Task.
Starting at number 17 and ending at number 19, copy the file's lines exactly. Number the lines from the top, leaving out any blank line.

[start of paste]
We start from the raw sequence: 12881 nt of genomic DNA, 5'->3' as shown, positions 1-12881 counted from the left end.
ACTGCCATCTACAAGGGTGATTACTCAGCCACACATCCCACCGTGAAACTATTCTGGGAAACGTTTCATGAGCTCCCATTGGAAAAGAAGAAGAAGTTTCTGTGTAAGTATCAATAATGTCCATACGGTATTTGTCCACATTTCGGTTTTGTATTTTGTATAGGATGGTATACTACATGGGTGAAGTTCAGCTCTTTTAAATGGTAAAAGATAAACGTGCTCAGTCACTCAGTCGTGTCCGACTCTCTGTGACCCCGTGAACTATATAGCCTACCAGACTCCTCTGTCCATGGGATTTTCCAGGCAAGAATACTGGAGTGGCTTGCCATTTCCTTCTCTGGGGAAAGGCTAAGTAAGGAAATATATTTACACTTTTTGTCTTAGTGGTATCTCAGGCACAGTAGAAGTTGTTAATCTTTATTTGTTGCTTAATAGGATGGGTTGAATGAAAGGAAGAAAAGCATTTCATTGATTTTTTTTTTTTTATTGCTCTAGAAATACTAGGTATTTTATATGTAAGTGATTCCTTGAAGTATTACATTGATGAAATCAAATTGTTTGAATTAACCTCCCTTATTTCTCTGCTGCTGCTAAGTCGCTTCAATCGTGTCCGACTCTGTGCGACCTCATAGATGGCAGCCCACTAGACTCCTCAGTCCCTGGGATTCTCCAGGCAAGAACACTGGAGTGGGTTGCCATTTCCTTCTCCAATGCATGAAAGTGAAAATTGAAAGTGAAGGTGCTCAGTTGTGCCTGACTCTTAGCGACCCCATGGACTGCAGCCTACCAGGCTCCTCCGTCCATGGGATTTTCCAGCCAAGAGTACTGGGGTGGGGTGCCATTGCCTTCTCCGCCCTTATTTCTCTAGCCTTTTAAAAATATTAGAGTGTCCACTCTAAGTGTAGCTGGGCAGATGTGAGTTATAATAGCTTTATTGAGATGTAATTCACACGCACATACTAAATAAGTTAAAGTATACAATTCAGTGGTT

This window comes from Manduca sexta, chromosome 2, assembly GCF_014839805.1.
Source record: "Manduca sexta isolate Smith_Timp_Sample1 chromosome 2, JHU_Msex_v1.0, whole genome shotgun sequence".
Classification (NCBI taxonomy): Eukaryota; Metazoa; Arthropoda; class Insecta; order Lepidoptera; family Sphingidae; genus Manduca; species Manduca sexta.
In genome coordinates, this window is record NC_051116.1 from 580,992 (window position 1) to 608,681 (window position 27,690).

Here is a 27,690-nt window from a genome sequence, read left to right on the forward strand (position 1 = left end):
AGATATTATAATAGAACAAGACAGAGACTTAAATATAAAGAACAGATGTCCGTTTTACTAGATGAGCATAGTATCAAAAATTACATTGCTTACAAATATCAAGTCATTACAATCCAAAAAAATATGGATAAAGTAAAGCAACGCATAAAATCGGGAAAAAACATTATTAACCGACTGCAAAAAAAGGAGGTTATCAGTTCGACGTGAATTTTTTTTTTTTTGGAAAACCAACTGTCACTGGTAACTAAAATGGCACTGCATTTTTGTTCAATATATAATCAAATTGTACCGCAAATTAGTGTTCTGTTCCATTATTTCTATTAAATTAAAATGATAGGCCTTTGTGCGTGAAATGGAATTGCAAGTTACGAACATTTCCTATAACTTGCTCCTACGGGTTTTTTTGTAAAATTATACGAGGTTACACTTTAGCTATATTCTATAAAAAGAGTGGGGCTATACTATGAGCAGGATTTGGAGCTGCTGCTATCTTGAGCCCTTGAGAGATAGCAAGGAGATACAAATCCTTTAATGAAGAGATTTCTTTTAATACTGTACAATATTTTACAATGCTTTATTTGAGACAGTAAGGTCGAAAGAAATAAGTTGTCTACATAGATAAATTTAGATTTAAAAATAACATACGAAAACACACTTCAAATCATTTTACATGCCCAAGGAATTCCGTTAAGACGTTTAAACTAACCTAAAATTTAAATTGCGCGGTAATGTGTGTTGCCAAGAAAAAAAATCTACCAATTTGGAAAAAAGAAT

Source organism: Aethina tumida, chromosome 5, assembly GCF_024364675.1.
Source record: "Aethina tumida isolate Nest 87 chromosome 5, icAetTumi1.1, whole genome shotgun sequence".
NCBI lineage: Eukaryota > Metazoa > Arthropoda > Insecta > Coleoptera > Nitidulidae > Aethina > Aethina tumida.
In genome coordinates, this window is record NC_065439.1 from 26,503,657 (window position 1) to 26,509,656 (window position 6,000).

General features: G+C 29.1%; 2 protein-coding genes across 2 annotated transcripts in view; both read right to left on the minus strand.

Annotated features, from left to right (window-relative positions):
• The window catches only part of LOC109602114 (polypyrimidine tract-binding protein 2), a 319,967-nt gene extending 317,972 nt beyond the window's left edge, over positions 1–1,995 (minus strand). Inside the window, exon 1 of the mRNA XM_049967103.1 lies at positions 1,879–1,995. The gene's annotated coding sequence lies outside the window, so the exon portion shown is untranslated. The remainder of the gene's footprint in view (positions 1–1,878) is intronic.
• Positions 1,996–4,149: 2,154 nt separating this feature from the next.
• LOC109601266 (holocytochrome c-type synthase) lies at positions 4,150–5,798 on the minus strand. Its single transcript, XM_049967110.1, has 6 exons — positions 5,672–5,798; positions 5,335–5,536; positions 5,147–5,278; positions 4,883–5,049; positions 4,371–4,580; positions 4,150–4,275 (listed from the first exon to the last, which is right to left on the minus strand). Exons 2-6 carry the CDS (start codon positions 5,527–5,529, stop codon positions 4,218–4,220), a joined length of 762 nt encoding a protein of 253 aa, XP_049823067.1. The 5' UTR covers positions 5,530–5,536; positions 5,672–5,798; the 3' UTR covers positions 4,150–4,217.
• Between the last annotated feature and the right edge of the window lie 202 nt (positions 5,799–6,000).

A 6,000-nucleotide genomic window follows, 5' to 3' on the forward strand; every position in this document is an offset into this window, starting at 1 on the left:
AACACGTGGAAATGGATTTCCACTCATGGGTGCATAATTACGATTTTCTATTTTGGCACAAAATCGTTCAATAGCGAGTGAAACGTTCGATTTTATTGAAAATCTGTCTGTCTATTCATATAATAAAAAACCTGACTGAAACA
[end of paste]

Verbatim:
• LOC109601266 (holocytochrome c-type synthase) lies at positions 4,150–5,798 on the minus strand. Its single transcript, XM_049967110.1, has 6 exons — positions 5,672–5,798; positions 5,335–5,536; positions 5,147–5,278; positions 4,883–5,049; positions 4,371–4,580; positions 4,150–4,275 (listed from the first exon to the last, which is right to left on the minus strand). Exons 2-6 carry the CDS (start codon positions 5,527–5,529, stop codon positions 4,218–4,220), a joined length of 762 nt encoding a protein of 253 aa, XP_049823067.1. The 5' UTR covers positions 5,530–5,536; positions 5,672–5,798; the 3' UTR covers positions 4,150–4,217.
• Between the last annotated feature and the right edge of the window lie 202 nt (positions 5,799–6,000).

A 6,000-nucleotide genomic window follows, 5' to 3' on the forward strand; every position in this document is an offset into this window, starting at 1 on the left: